Newspaper article The Florida Times Union

Magic Talks Tough on AIDS at Ribault High; "Get Tested," Former NBA Great Tells Students, "And Educate Yourself."

Newspaper article The Florida Times Union

Magic Talks Tough on AIDS at Ribault High; "Get Tested," Former NBA Great Tells Students, "And Educate Yourself."

Article excerpt

Byline: CHERIE BLACK, The Times-Union

The hardest thing basketball legend Earvin "Magic" Johnson thought he would ever have to do in his life was try to beat fellow greats Larry Bird and Michael Jordan on the court.

Instead, he said, the hardest thing was driving home from the doctor's office to tell his wife, Cookie, he was HIV-positive.

"When she decided to stay with me, I knew I had a chance to live," Johnson told an auditorium filled with students Wednesday at Ribault High School. He visited the Northside Jacksonville school for a candid talk with students about his fight with the disease and how they can prevent contracting it.

"Ladies, you can still be hip, fly, cool and walk the walk and still say 'no' [to sex]. If you say 'Hey, I'm still going to do my thing,' then we'll see you in the video," Johnson said, referring to a brief videotape of a young girl living with HIV shown before he spoke.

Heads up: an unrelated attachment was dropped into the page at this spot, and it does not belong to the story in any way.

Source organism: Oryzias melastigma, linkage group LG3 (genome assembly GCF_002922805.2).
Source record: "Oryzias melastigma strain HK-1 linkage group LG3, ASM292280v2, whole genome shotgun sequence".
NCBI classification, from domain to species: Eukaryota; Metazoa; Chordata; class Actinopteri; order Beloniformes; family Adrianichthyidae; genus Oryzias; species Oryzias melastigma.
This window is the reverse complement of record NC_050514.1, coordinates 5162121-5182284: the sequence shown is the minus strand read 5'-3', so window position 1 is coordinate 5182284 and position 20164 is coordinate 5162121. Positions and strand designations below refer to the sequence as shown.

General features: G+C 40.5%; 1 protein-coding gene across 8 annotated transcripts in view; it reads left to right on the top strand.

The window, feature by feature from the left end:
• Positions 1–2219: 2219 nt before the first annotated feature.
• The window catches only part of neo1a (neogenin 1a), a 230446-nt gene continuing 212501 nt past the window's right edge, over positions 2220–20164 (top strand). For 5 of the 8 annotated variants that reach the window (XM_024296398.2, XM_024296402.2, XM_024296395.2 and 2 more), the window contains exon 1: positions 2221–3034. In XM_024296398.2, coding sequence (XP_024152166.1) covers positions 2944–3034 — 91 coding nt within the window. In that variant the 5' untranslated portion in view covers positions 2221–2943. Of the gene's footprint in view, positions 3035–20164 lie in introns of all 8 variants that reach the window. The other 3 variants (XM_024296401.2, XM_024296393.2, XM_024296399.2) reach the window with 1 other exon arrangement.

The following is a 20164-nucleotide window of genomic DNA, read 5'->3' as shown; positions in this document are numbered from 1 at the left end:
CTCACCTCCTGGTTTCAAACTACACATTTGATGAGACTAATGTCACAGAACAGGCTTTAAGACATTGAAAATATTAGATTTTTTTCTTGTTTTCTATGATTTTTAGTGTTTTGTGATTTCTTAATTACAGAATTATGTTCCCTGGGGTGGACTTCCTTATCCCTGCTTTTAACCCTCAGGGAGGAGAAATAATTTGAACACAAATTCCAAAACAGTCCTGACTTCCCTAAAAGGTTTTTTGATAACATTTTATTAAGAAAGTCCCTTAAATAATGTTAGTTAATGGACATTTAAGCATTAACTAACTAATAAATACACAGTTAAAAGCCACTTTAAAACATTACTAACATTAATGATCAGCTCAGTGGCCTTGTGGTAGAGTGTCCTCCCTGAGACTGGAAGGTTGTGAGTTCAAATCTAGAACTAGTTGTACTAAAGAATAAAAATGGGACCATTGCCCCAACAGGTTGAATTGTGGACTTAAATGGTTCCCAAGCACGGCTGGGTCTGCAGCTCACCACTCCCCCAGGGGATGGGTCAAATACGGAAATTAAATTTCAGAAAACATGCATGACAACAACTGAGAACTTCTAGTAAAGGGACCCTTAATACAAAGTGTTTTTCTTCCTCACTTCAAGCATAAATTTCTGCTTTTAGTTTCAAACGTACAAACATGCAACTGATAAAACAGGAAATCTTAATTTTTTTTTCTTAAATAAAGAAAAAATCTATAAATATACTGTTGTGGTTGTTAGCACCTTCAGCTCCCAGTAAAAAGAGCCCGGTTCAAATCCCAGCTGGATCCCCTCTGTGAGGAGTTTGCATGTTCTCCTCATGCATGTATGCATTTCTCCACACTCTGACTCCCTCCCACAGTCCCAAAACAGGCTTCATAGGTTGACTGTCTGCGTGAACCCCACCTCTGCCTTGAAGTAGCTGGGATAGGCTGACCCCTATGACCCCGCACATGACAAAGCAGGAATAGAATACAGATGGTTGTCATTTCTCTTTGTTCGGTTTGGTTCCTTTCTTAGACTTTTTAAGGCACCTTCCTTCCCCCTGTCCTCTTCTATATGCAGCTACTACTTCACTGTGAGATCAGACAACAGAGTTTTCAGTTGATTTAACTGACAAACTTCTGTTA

After his diagnosis in 1991, Johnson went public, saying he was infected before marrying his wife. He then retired from the Los Angeles Lakers.

Following a brief comeback in 1992 and a second one in 1995-96, he has used his celebrity to raise money and awareness, including traveling to schools across the country educating young people about the disease.

"HIV and AIDS are affecting minorities disproportionately -- the numbers in Florida are devastating," he said. "There are some people in this audience who don't know [they are infected]. Please get tested and educate yourself so you can educate others."

Johnson, who said he has identified the woman who infected him, said he took 15 pills three times a day when he was diagnosed with HIV. Today, he said he takes a combination of two drugs daily.

After his talk, which lasted about 30 minutes, Johnson fielded questions from the students. Many said they believed his visit presented a much-needed message.

"We don't have many people come here and talk to us like this, and I'm glad we were able to hear this," said Jessica Markley, 18, a junior at Ribault. "My grandmother died of HIV and AIDS, so I know. I went through it. I hope the students learned a lot. …

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